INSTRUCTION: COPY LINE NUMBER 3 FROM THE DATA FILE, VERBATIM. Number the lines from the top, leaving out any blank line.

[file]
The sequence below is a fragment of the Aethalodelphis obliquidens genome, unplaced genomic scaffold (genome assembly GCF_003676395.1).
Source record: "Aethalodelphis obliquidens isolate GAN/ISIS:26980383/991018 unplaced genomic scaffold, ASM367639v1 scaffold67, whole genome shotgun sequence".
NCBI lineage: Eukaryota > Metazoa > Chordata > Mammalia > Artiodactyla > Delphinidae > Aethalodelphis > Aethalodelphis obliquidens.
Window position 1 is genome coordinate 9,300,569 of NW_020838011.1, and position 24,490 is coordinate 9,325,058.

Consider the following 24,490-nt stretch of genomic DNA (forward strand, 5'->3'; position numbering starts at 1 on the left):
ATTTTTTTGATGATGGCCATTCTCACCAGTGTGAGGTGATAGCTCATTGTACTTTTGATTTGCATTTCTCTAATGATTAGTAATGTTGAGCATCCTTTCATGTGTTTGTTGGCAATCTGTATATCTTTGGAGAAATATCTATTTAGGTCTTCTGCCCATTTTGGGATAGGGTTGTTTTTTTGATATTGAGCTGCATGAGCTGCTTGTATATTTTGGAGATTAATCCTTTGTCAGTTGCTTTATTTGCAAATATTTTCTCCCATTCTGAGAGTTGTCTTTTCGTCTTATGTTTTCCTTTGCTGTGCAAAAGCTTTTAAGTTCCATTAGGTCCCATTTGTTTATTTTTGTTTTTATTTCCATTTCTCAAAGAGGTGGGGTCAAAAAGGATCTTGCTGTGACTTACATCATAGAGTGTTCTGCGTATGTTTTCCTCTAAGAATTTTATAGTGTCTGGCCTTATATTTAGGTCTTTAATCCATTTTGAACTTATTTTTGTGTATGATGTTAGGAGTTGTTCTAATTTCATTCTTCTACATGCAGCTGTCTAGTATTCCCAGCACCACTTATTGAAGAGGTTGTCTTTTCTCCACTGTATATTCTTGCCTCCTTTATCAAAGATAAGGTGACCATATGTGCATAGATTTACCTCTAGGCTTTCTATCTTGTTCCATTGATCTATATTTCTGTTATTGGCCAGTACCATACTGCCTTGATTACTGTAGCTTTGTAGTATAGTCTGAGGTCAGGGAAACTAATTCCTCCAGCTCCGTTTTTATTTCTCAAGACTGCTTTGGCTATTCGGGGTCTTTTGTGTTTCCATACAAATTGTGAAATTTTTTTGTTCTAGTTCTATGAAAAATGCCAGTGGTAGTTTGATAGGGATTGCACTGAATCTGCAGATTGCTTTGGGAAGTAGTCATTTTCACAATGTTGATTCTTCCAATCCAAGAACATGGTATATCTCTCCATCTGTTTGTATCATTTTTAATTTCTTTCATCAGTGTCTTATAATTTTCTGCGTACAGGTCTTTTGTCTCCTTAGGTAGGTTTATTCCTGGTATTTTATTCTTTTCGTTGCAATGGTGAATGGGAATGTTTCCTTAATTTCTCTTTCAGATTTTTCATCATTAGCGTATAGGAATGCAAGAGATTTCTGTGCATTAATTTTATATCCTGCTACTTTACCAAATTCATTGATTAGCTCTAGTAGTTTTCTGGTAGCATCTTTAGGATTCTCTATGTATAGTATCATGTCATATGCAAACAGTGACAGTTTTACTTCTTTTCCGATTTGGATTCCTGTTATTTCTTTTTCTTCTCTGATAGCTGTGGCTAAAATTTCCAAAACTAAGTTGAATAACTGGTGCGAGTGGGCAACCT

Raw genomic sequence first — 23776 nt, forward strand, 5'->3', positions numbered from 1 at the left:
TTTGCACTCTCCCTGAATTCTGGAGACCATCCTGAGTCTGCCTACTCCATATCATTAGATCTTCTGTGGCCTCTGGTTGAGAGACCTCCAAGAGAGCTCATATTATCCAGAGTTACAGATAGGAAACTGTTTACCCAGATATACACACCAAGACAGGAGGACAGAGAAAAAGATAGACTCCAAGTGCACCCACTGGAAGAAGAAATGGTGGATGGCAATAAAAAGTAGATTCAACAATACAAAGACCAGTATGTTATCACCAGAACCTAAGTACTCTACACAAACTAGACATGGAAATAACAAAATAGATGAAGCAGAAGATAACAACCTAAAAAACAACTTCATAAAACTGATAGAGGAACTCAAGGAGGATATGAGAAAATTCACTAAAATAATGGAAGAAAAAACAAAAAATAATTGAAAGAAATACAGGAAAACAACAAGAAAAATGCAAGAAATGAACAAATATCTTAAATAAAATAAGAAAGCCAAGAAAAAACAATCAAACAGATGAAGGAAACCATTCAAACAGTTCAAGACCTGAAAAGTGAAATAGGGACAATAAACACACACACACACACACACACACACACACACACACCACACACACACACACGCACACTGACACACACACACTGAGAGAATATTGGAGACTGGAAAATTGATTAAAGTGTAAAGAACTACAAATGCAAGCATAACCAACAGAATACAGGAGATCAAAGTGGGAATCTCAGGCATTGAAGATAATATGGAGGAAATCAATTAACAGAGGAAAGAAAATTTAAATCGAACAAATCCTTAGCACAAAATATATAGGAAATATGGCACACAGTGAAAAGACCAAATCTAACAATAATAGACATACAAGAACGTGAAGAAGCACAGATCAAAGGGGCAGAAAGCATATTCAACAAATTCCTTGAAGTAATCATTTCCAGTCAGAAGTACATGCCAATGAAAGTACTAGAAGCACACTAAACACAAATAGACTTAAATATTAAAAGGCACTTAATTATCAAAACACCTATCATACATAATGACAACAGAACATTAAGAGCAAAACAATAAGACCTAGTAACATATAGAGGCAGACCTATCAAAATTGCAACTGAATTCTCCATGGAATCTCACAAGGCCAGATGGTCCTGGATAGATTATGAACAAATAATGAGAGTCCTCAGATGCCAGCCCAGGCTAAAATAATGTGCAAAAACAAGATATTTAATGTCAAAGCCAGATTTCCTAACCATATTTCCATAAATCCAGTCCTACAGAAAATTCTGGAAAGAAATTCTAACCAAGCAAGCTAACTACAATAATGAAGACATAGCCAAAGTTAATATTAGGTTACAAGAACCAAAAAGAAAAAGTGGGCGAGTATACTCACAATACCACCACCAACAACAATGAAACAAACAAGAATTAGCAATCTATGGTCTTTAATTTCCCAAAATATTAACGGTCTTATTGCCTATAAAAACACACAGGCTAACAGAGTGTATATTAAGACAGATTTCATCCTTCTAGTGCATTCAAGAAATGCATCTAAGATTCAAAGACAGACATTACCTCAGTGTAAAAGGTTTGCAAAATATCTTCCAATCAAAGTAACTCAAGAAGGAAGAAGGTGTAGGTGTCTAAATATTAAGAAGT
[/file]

NCBI lineage: Eukaryota > Metazoa > Chordata > Mammalia > Artiodactyla > Delphinidae > Aethalodelphis > Aethalodelphis obliquidens.